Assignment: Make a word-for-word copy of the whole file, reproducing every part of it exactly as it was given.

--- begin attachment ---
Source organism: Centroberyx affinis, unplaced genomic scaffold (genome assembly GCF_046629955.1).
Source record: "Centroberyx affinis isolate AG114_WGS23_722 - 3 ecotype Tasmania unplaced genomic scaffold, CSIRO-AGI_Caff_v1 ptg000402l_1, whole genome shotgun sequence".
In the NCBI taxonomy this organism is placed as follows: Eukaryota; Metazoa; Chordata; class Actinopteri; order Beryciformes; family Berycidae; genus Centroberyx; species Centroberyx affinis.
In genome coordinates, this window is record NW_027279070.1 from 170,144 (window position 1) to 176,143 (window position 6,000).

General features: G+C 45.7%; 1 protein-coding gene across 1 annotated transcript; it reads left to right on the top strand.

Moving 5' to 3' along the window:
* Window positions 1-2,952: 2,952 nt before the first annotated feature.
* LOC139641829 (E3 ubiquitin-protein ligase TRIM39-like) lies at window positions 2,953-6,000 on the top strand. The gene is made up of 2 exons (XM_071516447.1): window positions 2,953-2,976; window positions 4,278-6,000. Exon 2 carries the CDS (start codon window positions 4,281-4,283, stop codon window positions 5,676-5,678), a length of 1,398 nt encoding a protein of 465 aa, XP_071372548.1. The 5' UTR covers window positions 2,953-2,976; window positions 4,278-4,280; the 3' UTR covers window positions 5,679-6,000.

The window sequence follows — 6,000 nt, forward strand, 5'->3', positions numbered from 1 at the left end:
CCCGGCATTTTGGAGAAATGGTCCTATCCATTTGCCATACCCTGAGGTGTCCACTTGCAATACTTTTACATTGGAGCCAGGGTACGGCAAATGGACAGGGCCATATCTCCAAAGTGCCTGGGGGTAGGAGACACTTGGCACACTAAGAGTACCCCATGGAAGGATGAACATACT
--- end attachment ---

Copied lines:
Source organism: Centroberyx affinis, unplaced genomic scaffold (genome assembly GCF_046629955.1).
Source record: "Centroberyx affinis isolate AG114_WGS23_722 - 3 ecotype Tasmania unplaced genomic scaffold, CSIRO-AGI_Caff_v1 ptg000402l_1, whole genome shotgun sequence".
In the NCBI taxonomy this organism is placed as follows: Eukaryota; Metazoa; Chordata; class Actinopteri; order Beryciformes; family Berycidae; genus Centroberyx; species Centroberyx affinis.
In genome coordinates, this window is record NW_027279070.1 from 170,144 (window position 1) to 176,143 (window position 6,000).

General features: G+C 45.7%; 1 protein-coding gene across 1 annotated transcript; it reads left to right on the top strand.

Moving 5' to 3' along the window:
* Window positions 1-2,952: 2,952 nt before the first annotated feature.
* LOC139641829 (E3 ubiquitin-protein ligase TRIM39-like) lies at window positions 2,953-6,000 on the top strand. The gene is made up of 2 exons (XM_071516447.1): window positions 2,953-2,976; window positions 4,278-6,000. Exon 2 carries the CDS (start codon window positions 4,281-4,283, stop codon window positions 5,676-5,678), a length of 1,398 nt encoding a protein of 465 aa, XP_071372548.1. The 5' UTR covers window positions 2,953-2,976; window positions 4,278-4,280; the 3' UTR covers window positions 5,679-6,000.

The window sequence follows — 6,000 nt, forward strand, 5'->3', positions numbered from 1 at the left end:
CCCGGCATTTTGGAGAAATGGTCCTATCCATTTGCCATACCCTGAGGTGTCCACTTGCAATACTTTTACATTGGAGCCAGGGTACGGCAAATGGACAGGGCCATATCTCCAAAGTGCCTGGGGGTAGGAGACACTTGGCACACTAAGAGTACCCCATGGAAGGATGAACATACT